by Laura Eldridge
With concerns about environmental contamination growing and Americans becoming increasingly aware of its dimensions, we are asking complicated questions about public and personal decisions. Contraceptives, both hormonal and non-hormonal, have entered this difficult, multi-faceted conversation, as it becomes clear that our methods of birth control have an impact on our environment.
Many people are coming to understand the unintended consequences of dumping chemicals into our natural environment, and realizing the massive scale on which this occurs. Since the Second World War, chemical production in the United states has gone up 20 times, and commercially registered chemicals have increased 30 percent in the last 32 years. Our waterways are full of the residues of drugs that have been taken by patients and peed out or simply dumped unused into the toilet. Our factories use chemicals to process and make products that find their way into our water through multiple means, and our farms use various compounds to fatten animals.
Substantial parts of this chemical soup are compounds known as endocrine disruptors. That means that they are structurally and chemically similar in some way to the hormones that bodies (both human and animal) produce, and can interfere with the control and precision those biological messengers normally have over bodily functions including reproduction.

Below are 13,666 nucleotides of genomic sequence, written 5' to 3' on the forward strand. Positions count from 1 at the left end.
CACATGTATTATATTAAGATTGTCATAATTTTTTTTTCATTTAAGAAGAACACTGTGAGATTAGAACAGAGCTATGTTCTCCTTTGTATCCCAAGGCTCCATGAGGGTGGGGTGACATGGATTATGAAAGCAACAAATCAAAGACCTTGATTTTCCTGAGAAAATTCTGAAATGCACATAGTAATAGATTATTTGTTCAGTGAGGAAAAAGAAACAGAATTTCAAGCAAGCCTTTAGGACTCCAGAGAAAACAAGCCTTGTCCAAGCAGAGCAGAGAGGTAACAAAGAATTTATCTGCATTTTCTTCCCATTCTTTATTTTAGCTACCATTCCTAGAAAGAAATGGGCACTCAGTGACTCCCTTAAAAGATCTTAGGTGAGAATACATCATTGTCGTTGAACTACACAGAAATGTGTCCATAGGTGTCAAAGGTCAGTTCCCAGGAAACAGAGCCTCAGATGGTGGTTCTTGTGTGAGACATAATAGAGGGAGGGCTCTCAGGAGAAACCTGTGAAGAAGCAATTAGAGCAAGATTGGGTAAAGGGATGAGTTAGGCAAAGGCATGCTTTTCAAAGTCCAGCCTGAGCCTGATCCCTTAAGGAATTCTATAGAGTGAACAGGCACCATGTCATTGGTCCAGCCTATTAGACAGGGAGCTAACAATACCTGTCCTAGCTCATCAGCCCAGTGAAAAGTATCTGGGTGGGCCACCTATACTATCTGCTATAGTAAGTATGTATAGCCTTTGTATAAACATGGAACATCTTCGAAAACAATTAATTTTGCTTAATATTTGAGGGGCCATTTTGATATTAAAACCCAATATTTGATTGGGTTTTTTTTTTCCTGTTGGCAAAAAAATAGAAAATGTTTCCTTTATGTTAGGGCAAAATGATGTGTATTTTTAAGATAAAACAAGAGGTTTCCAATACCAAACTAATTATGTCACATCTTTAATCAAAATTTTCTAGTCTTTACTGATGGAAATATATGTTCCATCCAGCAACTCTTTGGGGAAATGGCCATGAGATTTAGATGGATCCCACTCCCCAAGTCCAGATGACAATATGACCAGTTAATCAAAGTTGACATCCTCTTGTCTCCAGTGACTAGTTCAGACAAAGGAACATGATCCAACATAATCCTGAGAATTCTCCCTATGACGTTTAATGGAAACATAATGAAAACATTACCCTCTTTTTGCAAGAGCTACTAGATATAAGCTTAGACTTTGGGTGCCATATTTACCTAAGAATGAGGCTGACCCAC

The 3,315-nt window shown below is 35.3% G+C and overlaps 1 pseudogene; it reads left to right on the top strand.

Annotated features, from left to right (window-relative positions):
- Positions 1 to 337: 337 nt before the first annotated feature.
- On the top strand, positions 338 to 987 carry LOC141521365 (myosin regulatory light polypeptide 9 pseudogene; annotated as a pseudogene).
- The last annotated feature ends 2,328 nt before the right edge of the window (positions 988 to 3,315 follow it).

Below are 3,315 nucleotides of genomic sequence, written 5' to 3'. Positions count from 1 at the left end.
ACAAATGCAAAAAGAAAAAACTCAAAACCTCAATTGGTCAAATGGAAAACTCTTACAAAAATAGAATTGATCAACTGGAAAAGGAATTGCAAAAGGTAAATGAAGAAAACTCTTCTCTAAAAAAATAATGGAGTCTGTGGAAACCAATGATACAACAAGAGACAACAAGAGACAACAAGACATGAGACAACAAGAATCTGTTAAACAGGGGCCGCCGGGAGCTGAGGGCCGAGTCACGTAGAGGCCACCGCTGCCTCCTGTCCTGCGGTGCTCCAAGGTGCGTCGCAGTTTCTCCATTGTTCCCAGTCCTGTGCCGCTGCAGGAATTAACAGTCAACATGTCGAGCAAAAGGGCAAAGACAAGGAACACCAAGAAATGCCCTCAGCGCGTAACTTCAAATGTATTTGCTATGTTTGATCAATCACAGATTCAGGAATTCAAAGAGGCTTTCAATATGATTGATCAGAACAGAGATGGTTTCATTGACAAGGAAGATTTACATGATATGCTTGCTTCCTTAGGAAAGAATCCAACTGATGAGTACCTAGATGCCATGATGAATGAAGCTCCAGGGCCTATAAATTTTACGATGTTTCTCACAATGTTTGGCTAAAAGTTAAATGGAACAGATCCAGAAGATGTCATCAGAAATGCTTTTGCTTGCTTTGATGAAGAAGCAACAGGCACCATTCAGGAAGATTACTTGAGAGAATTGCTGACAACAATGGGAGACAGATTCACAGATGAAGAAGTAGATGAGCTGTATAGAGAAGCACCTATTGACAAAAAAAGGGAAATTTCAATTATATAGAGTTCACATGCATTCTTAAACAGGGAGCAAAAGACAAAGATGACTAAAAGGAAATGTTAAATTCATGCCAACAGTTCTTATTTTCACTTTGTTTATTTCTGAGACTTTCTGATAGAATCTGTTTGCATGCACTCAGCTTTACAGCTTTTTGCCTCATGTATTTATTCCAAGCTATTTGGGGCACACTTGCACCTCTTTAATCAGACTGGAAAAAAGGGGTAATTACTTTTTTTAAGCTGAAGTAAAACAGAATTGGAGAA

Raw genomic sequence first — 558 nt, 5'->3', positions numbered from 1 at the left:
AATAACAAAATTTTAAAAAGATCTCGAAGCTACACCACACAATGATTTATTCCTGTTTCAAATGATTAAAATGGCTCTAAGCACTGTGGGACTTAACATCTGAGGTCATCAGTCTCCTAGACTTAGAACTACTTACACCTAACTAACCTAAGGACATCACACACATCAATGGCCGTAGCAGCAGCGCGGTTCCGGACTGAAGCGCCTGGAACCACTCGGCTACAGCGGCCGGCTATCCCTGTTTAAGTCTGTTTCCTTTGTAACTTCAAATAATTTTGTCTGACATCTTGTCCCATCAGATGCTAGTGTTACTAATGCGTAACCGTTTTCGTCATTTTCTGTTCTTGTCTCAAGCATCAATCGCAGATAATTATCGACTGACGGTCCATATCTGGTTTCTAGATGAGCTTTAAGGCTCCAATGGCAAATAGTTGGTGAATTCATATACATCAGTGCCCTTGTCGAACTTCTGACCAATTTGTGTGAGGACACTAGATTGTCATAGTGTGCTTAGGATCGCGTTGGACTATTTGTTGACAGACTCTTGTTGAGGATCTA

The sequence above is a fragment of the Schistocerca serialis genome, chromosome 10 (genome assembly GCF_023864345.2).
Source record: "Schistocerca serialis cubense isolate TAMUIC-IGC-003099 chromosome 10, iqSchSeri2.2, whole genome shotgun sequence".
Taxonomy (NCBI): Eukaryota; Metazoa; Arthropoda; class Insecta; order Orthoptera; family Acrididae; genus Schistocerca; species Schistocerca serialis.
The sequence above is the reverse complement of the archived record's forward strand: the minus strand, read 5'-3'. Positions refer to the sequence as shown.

While we still don’t know how serious the risks are to humans, we have seen distressing changes in animal communities. By the 1980s and 90s, scientists observed problems in the reproductive organs of birds in the Great Lakes region and in alligators in the everglades. Female songbirds in California began singing songs usually reserved for males. In 1995, Arizona scientists observed sexual changes in fish downstream from Las Vegas.
Fish With Medicine Cabinets
While scientists knew that something was very wrong in the natural world, they weren’t sure what. Tests conducted on the St. Lawrence River found a pharmacopoeia, including trace amounts of ibuprofen, antibiotics, epilepsy drugs, Alzheimer’s drugs, and even caffeine. While clearly hormonal mechanisms are at work in the fish, what isn’t clear is whether industrial chemicals, farming, or everyday human pill and product use are responsible. When asked what causes intersex fish, the U.S. Geological Survey’s Vicki S. Blazer says, “I feel comfortable saying human activity . . . the question is which human activity? And is it something we can do anything about?”